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Worst Practices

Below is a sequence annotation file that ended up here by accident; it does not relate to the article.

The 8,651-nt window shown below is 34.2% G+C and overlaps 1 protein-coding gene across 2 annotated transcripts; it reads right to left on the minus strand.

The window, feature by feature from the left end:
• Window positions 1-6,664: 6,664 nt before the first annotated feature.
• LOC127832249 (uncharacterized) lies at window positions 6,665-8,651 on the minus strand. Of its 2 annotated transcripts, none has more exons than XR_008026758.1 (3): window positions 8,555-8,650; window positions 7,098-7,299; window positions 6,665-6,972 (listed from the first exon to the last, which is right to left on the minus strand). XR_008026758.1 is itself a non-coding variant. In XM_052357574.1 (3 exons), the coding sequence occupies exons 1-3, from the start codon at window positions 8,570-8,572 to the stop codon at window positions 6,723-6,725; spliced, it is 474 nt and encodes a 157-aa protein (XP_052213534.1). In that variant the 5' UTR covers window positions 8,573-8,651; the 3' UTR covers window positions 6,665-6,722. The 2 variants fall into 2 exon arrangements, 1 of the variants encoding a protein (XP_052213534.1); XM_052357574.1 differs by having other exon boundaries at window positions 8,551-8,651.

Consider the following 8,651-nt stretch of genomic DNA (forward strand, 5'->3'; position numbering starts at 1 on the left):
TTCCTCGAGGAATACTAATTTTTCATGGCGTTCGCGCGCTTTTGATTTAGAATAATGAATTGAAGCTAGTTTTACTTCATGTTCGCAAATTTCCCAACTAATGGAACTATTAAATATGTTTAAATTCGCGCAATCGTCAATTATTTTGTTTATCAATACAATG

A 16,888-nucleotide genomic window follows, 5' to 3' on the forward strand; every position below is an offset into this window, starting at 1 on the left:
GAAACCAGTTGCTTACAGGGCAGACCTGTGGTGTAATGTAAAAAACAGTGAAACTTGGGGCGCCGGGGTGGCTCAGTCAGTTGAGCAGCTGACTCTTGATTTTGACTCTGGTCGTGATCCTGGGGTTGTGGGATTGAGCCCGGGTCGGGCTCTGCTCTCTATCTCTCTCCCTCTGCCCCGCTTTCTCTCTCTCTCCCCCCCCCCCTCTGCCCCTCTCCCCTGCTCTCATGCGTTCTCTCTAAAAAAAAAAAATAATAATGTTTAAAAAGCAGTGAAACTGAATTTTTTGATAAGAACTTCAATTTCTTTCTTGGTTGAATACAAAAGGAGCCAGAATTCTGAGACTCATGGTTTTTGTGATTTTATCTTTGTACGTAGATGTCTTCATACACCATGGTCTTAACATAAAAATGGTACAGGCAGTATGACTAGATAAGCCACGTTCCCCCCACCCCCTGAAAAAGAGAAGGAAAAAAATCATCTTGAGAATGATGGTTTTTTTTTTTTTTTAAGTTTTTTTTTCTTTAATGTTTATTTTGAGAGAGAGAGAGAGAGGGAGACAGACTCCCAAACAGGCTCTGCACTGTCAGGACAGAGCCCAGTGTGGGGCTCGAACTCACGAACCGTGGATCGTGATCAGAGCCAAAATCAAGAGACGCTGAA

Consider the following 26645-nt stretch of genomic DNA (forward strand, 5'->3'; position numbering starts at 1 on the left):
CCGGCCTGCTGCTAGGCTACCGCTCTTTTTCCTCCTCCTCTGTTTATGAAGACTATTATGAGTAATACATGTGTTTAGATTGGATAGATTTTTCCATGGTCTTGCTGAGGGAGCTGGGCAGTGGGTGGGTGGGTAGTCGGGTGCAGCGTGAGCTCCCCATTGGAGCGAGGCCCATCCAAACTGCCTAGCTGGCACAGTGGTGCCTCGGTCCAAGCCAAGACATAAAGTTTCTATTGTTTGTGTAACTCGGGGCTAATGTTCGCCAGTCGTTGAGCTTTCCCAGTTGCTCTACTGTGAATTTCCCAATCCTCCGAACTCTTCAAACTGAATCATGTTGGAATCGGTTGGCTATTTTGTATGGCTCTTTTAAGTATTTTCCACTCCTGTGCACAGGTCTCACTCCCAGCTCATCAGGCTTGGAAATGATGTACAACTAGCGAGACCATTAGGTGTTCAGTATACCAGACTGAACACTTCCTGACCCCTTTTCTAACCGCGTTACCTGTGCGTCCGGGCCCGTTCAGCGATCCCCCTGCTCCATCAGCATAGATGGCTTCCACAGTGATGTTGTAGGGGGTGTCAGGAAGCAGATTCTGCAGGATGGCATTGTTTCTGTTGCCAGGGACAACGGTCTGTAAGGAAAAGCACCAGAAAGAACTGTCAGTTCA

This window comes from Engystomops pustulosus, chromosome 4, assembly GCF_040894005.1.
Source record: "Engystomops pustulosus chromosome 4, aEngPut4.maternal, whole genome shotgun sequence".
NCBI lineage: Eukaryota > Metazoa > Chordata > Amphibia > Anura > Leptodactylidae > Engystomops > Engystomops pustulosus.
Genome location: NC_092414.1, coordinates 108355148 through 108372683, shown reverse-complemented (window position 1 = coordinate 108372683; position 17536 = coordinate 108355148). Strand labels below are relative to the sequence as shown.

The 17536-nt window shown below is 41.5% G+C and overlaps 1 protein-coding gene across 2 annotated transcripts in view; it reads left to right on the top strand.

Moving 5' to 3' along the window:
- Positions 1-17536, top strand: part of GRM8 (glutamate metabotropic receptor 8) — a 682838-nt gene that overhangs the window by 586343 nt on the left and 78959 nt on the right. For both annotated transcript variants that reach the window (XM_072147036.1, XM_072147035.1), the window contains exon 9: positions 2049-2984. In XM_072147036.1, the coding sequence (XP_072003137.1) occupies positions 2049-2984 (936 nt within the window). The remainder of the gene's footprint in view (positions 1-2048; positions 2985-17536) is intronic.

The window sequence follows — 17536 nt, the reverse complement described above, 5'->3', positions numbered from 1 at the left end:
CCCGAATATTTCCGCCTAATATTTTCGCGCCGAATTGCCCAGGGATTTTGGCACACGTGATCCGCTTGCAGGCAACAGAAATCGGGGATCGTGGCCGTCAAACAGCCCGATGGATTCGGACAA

Failure of the DEC to Regulate Gas Drilling * New York States Department of Environmental Conservation (DEC) is not ready to address the challenges of permitting horizontal hydrofracked shale gas wells for a variety of reasons, most of which are well documented: lack of sufficient resources, lack of staff and a lack of regulations. The state is further hampered by a lack of resources to address the costs to fund its regulatory obligations or repair its roads.1 The states inability to cope with shale gas industrialization is emblematic of long standing deficiencies at the Division of Mineral Resources (DMN). Deficiencies that have been known for years persist today. The DEC is not ready to regulate shale gas industrialization because it has never adequately regulated gas drilling at all. The DECs programs were reviewed by the Interstate Oil & Gas Compact Commission (IOGCC) in 1994.2 The resulting 55 page report examined in detail how the DEC regulated the oil and gas industry. The DMN is the principle division in charge of oil and gas regulations. At the time, the DMN was headed by Greg Sovas, who has since become a spokesman for the gas industry. The report paints an unflattering picture of the DMNs regulatory practices and lack of resources. Finding I.10 summarized the DMNs beleaguered state: DMN cannot meet its program responsibilities and administer an effective program under current budgetary conditions. The program is at a crossroads in this regard, because the status quo is not a tolerable longterm condition. The DMN has gone downhill since that time - precipitously in the last 24 months due to staffing cuts and resignations. The DECs proposed response to horizontal hydrofracking shale gas the dSGEIS - is an embarrassment of junk science3, voodoo frackonomics4 and political carve1